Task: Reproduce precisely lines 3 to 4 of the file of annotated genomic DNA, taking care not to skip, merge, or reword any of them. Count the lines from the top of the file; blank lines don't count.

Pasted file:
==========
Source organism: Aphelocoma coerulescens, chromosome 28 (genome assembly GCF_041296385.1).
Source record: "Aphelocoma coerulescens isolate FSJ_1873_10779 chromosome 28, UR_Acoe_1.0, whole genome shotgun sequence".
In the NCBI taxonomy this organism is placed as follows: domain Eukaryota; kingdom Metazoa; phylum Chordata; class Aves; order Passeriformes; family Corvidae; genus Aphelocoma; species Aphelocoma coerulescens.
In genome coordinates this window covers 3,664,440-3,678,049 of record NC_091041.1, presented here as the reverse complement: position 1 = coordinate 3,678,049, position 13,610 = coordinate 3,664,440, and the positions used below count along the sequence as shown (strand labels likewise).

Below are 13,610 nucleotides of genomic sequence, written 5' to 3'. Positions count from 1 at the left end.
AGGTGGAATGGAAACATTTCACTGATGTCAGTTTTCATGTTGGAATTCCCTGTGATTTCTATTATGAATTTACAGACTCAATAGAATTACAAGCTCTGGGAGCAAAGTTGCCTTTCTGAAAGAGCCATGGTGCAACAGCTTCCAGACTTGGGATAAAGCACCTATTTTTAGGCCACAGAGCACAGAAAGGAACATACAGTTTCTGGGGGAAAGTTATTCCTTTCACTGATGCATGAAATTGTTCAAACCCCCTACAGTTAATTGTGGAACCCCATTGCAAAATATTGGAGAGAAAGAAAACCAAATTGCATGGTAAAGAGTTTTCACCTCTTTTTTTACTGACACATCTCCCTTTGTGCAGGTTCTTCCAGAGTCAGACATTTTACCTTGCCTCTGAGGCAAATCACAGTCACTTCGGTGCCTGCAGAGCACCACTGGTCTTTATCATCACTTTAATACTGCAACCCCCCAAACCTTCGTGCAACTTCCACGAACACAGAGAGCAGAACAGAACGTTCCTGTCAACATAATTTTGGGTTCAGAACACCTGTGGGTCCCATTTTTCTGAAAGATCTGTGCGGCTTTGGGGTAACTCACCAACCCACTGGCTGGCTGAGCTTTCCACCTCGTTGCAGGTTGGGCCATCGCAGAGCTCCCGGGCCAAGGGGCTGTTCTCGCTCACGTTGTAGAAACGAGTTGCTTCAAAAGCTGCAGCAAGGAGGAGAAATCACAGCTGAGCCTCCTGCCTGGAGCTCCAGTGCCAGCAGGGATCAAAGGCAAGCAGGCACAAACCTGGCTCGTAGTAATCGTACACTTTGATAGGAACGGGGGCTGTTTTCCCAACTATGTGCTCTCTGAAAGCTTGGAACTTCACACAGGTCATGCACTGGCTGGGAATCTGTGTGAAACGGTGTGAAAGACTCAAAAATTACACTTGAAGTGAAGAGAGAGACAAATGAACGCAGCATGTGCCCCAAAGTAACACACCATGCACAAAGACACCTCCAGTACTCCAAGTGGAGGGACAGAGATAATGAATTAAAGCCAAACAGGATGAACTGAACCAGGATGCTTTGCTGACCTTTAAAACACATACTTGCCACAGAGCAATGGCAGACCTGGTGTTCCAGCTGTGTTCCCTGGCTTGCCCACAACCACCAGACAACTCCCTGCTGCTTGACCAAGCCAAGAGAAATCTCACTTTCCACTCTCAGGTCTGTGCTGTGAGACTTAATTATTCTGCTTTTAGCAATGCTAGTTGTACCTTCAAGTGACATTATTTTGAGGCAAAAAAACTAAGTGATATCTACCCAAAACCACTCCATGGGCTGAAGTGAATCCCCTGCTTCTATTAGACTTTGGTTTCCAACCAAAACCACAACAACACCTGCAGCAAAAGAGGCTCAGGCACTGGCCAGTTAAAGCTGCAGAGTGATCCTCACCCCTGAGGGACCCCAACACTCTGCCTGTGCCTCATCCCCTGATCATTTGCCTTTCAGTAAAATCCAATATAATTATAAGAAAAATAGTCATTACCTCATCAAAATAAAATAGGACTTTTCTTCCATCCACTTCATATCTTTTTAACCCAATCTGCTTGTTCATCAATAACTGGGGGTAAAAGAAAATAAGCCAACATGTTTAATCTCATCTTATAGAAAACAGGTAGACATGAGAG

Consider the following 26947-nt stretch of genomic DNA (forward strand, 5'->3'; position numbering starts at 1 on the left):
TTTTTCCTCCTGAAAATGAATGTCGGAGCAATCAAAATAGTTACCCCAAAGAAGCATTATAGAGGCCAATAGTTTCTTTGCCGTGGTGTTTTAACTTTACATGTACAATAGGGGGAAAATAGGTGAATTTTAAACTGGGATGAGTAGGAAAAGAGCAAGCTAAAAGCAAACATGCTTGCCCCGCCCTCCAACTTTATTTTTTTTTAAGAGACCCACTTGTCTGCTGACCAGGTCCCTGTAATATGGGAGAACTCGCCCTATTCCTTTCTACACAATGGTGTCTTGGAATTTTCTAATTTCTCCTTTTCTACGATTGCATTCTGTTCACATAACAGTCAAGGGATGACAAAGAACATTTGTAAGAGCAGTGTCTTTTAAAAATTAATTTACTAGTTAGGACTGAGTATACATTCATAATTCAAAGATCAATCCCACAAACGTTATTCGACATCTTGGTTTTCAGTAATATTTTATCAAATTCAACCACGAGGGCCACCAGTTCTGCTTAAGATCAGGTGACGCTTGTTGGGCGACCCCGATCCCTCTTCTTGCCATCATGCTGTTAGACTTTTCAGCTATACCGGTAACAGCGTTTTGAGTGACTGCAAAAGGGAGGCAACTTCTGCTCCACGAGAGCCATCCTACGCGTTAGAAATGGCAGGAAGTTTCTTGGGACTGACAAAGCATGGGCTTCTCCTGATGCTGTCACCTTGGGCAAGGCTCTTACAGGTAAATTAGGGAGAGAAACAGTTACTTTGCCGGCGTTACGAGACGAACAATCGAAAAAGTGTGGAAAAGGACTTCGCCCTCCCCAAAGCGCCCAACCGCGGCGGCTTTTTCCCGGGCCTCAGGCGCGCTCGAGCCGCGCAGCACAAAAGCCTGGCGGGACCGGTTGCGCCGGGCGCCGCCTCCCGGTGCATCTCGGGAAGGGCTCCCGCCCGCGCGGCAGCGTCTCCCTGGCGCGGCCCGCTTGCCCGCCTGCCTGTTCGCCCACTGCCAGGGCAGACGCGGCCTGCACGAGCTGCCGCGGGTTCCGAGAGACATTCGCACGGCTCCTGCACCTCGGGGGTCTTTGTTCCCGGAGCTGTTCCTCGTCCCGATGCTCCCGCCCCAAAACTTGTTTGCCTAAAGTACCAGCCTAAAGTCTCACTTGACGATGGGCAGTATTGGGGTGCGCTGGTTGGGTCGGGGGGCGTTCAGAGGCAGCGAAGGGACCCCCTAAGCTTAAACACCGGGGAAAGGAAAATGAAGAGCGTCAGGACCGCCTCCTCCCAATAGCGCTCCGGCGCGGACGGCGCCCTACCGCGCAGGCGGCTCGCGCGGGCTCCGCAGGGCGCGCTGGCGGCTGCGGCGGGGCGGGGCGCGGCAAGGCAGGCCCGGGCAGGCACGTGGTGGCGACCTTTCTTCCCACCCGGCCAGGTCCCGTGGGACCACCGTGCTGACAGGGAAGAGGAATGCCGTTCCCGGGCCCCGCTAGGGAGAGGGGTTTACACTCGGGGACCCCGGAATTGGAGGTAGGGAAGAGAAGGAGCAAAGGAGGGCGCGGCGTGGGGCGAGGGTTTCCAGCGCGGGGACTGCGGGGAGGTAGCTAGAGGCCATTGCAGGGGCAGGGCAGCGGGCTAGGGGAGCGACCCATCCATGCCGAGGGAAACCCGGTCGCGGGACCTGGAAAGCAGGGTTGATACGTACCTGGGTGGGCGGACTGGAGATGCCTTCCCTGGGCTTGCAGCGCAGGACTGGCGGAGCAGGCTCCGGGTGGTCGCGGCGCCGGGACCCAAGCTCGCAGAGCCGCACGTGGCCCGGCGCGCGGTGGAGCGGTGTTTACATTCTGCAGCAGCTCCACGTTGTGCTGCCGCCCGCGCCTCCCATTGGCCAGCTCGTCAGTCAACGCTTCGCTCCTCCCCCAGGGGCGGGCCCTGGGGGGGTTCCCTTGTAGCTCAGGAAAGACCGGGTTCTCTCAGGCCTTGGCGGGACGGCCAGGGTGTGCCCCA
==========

In the NCBI taxonomy this organism is placed as follows: domain Eukaryota; kingdom Metazoa; phylum Chordata; class Aves; order Passeriformes; family Corvidae; genus Aphelocoma; species Aphelocoma coerulescens.
In genome coordinates this window covers 3,664,440-3,678,049 of record NC_091041.1, presented here as the reverse complement: position 1 = coordinate 3,678,049, position 13,610 = coordinate 3,664,440, and the positions used below count along the sequence as shown (strand labels likewise).